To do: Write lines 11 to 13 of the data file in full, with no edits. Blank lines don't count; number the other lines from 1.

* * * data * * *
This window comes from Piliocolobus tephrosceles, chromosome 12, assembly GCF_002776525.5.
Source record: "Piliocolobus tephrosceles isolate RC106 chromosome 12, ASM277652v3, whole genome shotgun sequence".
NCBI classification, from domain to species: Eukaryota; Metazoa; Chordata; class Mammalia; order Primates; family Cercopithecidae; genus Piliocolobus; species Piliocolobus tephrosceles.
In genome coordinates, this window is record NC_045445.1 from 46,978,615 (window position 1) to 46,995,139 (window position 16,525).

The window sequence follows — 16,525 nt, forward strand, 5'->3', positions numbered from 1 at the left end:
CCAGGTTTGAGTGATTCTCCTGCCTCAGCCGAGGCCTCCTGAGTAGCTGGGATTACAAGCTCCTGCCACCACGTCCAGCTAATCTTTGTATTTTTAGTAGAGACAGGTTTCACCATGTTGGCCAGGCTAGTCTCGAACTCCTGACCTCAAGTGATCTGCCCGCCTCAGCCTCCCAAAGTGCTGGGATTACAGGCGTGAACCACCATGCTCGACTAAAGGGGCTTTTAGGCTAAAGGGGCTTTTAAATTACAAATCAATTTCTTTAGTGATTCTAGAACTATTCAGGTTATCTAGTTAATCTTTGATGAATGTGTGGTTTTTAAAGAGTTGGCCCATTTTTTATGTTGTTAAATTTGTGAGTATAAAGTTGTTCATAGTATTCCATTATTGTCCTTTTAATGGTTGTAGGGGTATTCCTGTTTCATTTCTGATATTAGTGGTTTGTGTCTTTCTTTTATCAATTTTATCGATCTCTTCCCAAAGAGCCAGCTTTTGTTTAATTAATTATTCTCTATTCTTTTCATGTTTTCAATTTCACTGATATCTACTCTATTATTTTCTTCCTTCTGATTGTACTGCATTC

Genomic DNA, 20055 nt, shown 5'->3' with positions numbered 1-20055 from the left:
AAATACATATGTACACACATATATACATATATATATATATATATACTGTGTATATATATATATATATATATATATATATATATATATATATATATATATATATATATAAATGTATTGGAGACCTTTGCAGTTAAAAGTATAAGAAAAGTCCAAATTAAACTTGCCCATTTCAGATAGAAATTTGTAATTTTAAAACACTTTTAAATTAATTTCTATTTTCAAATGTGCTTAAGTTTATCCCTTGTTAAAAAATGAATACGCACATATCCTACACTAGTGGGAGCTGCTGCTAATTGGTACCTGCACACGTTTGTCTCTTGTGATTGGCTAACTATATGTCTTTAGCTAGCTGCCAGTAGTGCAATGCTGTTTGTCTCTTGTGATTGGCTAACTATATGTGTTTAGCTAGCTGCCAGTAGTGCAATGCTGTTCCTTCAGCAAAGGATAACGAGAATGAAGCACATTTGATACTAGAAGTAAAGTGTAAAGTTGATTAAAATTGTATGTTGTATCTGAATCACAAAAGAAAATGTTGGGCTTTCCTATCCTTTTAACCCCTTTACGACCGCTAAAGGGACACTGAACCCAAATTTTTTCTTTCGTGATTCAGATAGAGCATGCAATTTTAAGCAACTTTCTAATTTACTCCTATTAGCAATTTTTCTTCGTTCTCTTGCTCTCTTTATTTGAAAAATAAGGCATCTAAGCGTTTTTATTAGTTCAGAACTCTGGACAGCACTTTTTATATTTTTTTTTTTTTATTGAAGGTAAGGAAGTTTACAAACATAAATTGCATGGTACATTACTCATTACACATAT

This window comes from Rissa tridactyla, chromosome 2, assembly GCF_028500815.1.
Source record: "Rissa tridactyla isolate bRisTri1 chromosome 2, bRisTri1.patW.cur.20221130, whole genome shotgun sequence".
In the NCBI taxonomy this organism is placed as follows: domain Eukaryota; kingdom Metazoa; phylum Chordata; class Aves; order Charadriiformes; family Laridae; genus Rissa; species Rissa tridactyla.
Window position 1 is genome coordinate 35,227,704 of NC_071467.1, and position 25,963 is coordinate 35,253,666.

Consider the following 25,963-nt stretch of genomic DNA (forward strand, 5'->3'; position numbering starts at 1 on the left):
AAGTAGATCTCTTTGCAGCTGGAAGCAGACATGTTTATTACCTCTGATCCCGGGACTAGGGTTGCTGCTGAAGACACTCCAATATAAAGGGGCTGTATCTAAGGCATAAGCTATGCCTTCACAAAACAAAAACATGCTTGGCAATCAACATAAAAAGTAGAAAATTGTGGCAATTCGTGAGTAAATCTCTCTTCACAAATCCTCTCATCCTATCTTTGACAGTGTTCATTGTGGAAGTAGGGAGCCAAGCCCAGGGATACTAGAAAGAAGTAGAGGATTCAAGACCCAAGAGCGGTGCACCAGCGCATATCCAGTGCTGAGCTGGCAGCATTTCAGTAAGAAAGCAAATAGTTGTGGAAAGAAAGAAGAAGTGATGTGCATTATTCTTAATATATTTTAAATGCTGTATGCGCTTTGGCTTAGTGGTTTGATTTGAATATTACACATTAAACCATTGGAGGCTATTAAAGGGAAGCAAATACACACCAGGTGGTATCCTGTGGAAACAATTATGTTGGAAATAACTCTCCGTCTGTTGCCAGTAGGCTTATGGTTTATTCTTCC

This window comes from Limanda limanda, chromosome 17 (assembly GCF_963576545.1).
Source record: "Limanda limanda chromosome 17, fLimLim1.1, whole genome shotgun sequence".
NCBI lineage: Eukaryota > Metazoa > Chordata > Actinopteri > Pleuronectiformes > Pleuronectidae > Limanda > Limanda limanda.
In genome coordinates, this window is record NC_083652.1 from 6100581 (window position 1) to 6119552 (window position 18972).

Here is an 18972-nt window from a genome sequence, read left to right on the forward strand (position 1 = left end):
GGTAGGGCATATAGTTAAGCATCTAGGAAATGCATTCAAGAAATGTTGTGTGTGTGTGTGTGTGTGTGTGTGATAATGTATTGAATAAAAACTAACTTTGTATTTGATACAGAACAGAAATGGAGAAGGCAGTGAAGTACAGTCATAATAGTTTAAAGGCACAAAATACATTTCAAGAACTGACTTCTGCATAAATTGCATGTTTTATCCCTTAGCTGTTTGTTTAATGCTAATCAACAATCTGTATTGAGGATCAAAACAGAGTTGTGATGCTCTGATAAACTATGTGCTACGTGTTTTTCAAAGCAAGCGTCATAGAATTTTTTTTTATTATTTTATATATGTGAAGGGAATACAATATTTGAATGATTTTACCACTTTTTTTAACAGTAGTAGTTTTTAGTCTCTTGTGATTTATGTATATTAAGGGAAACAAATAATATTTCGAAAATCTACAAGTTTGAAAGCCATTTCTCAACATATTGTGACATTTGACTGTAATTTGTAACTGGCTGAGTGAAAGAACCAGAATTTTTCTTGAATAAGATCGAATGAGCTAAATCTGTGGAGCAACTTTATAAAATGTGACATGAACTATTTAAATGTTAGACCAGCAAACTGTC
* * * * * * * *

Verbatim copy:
In the NCBI taxonomy this organism is placed as follows: domain Eukaryota; kingdom Metazoa; phylum Chordata; class Aves; order Charadriiformes; family Laridae; genus Rissa; species Rissa tridactyla.
Window position 1 is genome coordinate 35,227,704 of NC_071467.1, and position 25,963 is coordinate 35,253,666.

Consider the following 25,963-nt stretch of genomic DNA (forward strand, 5'->3'; position numbering starts at 1 on the left):